Latest stories from i100
Have you tried new the Independent Digital Edition apps?

Bleacher Report

Daily Quiz
Independent Dating
and  

By clicking 'Search' you
are agreeing to our
Terms of Use.

Day In a Page

Not even the 'putrid throat' could stop the Ross Poldark swoon-fest'

Not even the 'putrid throat' could stop the Ross Poldark swoon-fest'

How a costume drama became a Sunday night staple
Miliband promises no stamp duty for first-time buyers as he pushes Tories on housing

Miliband promises no stamp duty for first-time buyers

Labour leader pushes Tories on housing
Aviation history is littered with grand failures - from the the Bristol Brabazon to Concorde - but what went wrong with the SuperJumbo?

Aviation history is littered with grand failures

But what went wrong with the SuperJumbo?
Fear of Putin, Islamists and immigration is giving rise to a new generation of Soviet-style 'iron curtains' right across Europe

Fortress Europe?

Fear of Putin, Islamists and immigration is giving rise to a new generation of 'iron curtains'
Never mind what you're wearing, it's what you're reclining on

Never mind what you're wearing

It's what you're reclining on that matters
General Election 2015: Chuka Umunna on the benefits of immigration, humility – and his leader Ed Miliband

Chuka Umunna: A virus of racism runs through Ukip

The shadow business secretary on the benefits of immigration, humility – and his leader Ed Miliband
Yemen crisis: This exotic war will soon become Europe's problem

Yemen's exotic war will soon affect Europe

Terrorism and boatloads of desperate migrants will be the outcome of the Saudi air campaign, says Patrick Cockburn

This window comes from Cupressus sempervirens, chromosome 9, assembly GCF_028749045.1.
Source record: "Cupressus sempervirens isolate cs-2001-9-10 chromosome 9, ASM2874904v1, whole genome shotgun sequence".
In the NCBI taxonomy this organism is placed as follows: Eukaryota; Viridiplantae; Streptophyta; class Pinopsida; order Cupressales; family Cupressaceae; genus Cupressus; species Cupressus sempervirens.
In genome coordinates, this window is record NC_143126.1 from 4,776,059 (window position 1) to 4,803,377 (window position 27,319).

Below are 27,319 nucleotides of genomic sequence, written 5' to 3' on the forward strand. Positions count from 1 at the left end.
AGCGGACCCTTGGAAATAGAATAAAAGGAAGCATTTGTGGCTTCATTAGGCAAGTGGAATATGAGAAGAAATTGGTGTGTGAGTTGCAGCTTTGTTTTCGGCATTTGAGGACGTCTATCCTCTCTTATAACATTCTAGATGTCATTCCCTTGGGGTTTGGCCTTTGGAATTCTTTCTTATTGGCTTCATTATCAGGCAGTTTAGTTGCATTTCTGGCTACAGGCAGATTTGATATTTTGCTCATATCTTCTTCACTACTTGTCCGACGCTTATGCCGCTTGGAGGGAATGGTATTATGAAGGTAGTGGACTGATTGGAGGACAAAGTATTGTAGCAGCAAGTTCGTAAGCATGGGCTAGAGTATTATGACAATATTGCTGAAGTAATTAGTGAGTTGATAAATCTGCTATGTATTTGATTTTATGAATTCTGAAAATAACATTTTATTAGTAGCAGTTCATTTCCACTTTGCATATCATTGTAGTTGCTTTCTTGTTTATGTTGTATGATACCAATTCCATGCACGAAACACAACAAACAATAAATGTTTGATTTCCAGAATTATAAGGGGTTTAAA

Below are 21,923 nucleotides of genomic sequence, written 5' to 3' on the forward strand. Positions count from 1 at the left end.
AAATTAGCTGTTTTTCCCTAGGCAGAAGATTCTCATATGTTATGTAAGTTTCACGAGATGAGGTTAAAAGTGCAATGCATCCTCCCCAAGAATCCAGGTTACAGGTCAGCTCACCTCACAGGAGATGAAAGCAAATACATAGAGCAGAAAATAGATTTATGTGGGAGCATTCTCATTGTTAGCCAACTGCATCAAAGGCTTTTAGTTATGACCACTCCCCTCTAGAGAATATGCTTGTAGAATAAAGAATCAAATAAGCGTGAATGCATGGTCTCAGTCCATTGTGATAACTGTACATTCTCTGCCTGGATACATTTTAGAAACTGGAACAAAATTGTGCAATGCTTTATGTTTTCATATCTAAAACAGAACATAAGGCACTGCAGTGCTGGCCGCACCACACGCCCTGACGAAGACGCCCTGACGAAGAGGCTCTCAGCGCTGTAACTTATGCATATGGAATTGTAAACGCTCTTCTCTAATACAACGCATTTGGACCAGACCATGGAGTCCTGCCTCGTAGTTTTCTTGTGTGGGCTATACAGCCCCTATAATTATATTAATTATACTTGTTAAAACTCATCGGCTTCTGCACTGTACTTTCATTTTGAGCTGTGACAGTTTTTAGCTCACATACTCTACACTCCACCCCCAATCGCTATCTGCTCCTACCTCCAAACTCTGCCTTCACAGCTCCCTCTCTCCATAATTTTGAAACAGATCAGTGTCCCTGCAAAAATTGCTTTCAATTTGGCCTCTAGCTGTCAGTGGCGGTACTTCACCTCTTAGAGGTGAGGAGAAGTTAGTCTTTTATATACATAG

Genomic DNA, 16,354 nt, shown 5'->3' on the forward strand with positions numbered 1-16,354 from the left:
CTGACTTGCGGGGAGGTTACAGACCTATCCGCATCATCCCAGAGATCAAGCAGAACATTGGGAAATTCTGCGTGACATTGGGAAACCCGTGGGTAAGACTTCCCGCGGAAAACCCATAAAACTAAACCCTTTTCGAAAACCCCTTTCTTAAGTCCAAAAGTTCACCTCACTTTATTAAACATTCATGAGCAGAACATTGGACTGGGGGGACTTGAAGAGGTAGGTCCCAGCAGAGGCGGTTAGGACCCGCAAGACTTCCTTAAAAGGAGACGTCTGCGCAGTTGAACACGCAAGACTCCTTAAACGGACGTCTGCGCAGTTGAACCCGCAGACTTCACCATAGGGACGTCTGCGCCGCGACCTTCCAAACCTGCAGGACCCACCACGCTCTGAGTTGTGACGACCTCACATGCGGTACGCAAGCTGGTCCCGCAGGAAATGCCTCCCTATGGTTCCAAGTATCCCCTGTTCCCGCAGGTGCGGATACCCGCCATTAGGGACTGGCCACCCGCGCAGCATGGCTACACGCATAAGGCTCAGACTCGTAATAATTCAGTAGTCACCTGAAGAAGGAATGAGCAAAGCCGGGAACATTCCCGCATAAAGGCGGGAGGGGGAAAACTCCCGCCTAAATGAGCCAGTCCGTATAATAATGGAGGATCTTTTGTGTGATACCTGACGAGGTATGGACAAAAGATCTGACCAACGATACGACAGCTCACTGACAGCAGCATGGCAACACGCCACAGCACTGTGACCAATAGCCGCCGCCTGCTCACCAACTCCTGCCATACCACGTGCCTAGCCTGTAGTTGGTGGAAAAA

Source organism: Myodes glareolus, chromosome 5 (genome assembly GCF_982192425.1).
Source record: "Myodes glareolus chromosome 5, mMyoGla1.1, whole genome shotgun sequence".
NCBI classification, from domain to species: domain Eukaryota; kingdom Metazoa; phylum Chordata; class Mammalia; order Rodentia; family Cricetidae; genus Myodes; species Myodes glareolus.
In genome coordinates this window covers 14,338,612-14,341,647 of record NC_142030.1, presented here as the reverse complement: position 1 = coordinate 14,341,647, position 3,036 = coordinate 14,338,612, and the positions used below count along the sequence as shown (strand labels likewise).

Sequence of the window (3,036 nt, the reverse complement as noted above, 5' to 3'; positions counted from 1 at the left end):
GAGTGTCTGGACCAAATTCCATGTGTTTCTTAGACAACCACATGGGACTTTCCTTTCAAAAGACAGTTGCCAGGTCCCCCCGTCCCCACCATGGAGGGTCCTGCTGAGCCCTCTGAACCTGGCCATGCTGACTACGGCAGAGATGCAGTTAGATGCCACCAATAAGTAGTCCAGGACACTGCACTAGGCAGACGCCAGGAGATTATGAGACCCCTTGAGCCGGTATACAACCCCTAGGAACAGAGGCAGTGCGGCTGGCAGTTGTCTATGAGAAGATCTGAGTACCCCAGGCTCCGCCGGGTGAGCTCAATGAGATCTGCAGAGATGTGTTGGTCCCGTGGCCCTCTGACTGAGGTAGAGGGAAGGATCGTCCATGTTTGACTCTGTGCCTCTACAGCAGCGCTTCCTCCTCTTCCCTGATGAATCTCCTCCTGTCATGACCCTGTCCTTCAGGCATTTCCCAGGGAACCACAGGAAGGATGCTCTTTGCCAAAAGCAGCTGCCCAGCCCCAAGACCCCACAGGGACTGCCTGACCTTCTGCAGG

Marginal Streets project aims to document voters in the run-up to the General Election

Marginal Streets project documents voters

Independent photographers Joseph Fox and Orlando Gili are uploading two portraits of constituents to their website for each day of the campaign
Game of Thrones: Visit the real-life kingdom of Westeros to see where violent history ends and telly tourism begins

The real-life kingdom of Westeros

Is there something a little uncomfortable about Game of Thrones shooting in Northern Ireland?
How to survive a social-media mauling, by the tough women of Twitter

How to survive a Twitter mauling

Mary Beard, Caroline Criado-Perez, Louise Mensch, Bunny La Roche and Courtney Barrasford reveal how to trounce the trolls
Gallipoli centenary: At dawn, the young remember the young who perished in one of the First World War's bloodiest battles

At dawn, the young remember the young

A century ago, soldiers of the Empire – many no more than boys – spilt on to Gallipoli’s beaches. On this 100th Anzac Day, there are personal, poetic tributes to their sacrifice
Dissent is slowly building against the billions spent on presidential campaigns – even among politicians themselves

Follow the money as never before

Dissent is slowly building against the billions spent on presidential campaigns – even among politicians themselves, reports Rupert Cornwell
Samuel West interview: The actor and director on austerity, unionisation, and not mentioning his famous parents

Samuel West interview

The actor and director on austerity, unionisation, and not mentioning his famous parents
General Election 2015: Imagine if the leading political parties were fashion labels

Imagine if the leading political parties were fashion labels

Fashion editor, Alexander Fury, on what the leaders' appearances tell us about them
Phumzile Mlambo-Ngcuka: Home can be the unsafest place for women

Phumzile Mlambo-Ngcuka: Home can be the unsafest place for women

The architect of the HeForShe movement and head of UN Women on the world's failure to combat domestic violence